Dylan Stiles worships at the altar of NMR
Dylan Stiles worships at the altar of NMR
As a master chef organic chemist, I split my time between cooking up new molecules, and trying to figure out what I’ve just synthesised. I’ve got a battery of spectroscopic tools to help with the latter, but my first choice is always NMR - nuclear magnetic resonance. For structural analysis of small molecules, NMR spectroscopy can’t be beat. It gives answers to all of my most fundamental questions in life: did that cross metathesis give the cis or trans olefin isomer? What kind of diastereoselectivity did I get in my Mukaiyama aldol reaction? Only NMR can tell.
It’s no surprise that NMR has attained an uncommon reverence among spectroscopy enthusiasts. Every spec facility I’ve ever visited has a NMR jockey watching over the health of his instruments with borderline obsession. NMR buffs constantly dream up new pulse sequences to poke and prod at atoms, making their nuclei dance. I strongly suspect they have a secret society, where they gather to think up ridiculous names for their experiments. Raise your hand if you’ve ever run an Inadequate (Incredible natural abundance double quantum transfer experiment) NMR.
But I have nothing but the highest respect for NMR aficionados and I completely understand their infatuation. To me, the NMR lab has all the sanctity of a church. It’s tucked away in the basement, insulated from the vibrations and radio interference of the outside world. You enter the room and immediately sense you’re in the presence of a higher power. Windowless and dim, it’s a quiet place to reflect, noiseless but for the angelic hum of fans and fluorescent lights.
NMR paraphernalia such as pacemaker warnings and five gauss magnetic perimeter chains attest to the unfelt forces permeating the air. To approach the altar and present a glass tube offering, you must prepare. Remove your watch, keys, and credit cards. The magnet is benevolent but demands respect. You ascend the ladder and insert your sample. It floats on a cloud of nitrogen before descending into the belly of the machine.
On rare occasions the oracle will inform you that you’ve accomplished something wonderful. A new peak in the spectrum with the right chemical shift and coupling constant means you have successfully made a critical compound. The realisation is sudden and dramatic. I was recently graced with one of these cathartic moments, and I’m not ashamed to say I went and gave the NMR a big hug. It was very late at night.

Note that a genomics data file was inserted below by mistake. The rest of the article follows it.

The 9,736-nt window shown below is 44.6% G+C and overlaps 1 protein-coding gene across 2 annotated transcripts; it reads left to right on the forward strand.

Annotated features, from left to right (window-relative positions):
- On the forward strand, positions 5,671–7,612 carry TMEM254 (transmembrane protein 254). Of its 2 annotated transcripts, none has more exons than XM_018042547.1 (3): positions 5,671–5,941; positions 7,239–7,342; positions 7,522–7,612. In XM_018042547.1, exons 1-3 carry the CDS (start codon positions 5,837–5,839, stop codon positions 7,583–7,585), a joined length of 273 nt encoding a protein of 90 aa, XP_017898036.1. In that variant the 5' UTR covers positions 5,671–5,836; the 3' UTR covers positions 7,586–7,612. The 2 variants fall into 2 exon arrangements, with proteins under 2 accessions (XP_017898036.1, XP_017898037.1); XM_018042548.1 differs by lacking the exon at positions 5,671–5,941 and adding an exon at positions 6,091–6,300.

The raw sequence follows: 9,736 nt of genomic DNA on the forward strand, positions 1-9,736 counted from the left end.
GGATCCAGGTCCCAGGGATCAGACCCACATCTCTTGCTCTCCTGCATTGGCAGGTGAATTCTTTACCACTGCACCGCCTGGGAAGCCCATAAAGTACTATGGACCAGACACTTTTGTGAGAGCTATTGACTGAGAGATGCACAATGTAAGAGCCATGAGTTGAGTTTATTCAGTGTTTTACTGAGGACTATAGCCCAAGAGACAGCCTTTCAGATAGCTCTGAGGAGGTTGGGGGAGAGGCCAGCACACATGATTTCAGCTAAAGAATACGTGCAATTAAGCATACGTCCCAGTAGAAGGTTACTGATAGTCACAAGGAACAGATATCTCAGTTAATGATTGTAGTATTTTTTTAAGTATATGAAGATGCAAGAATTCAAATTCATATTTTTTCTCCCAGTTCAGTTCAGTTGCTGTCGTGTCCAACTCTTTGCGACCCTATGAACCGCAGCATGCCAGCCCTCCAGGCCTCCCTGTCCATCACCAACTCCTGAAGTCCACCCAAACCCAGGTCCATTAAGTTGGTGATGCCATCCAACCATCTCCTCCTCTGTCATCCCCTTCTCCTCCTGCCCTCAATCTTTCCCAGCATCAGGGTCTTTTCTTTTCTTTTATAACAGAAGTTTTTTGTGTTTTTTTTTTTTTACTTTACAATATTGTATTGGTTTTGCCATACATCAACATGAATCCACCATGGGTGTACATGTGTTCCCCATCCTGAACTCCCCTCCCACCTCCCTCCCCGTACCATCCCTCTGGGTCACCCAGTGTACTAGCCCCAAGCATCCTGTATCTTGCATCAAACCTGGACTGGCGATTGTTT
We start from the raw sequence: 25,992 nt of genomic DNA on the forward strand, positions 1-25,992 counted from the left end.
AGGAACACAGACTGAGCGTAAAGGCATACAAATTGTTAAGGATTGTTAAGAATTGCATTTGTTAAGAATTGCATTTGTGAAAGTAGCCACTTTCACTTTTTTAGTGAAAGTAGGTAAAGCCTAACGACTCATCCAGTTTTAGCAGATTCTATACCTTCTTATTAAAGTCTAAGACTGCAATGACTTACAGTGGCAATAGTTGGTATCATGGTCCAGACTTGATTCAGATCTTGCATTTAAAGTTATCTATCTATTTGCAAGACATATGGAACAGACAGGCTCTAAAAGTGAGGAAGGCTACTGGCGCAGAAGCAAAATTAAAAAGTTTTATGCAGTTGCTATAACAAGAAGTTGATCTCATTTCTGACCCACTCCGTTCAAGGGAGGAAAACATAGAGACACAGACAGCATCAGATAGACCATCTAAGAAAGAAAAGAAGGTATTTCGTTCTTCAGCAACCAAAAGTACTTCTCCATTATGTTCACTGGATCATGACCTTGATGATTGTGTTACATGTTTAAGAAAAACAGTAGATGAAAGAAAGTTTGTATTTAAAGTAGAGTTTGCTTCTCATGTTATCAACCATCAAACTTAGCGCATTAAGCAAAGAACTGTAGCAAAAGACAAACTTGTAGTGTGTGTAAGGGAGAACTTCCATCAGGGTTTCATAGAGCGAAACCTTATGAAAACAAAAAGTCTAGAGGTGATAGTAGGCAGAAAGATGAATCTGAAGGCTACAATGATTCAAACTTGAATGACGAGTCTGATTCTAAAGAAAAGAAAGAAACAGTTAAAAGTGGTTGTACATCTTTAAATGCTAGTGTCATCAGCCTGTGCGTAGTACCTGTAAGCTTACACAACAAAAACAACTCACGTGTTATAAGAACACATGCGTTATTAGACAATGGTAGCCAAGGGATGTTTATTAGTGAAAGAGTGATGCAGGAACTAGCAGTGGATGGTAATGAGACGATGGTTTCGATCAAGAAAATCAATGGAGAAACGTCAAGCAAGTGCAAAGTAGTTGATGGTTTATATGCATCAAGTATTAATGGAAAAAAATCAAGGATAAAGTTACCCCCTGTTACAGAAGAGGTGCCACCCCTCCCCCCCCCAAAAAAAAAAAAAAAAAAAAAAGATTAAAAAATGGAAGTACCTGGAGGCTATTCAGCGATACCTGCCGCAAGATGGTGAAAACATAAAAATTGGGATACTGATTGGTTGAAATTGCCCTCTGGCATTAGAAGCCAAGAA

The luxury of modern NMR, with its elaborate data processing, is easy to take for granted. Ask an old timer about the days of continuous wave machines, and you’ll get an earful of war stories about camping out next to the instrument during a long acquisition, mechanically adjusting the shims with wrenches to tune the magnetic field.
I love all of our department’s NMR machines, but there’s one instrument that it pains me to look at: the ’old 400’, a Varian XL-400 that sits in a corner, unused and lonely. I’m sure that in its heyday it was state of the art. After all, 400 MHz is still nothing to sneer at. But its console is right out of a scene from Das Boot, with a panel of esoteric dials, dip switches and meters, the purposes of which are not immediately clear.
The keyboard is one of those old timey ones that makes loud clickety noises. Instead of a laser printer it has a mechanical plotter with pens, which takes about 10 minutes to draw your NMR spectrum on a massive 11 x 14 inch scroll. Sometimes the plotter sticks and you have to smack it hard to make it go again. One novelty of this machine is the speaker on top of the monitor. If you turn the volume on, it will actually play the sound of decaying pulses while it’s acquiring a spectrum, making a very pleasant sonar ’ping’ that repeats every four seconds. Blow forward tanks, dive dive dive.
But it’s a dinosaur that nobody uses, and it makes me sad. Like a senior citizen who was quite the star in his youth, and perhaps could still make valuable contributions, but instead gets ignored, kept alive with liquid helium.
Dylan Stiles is a PhD student based in California, US
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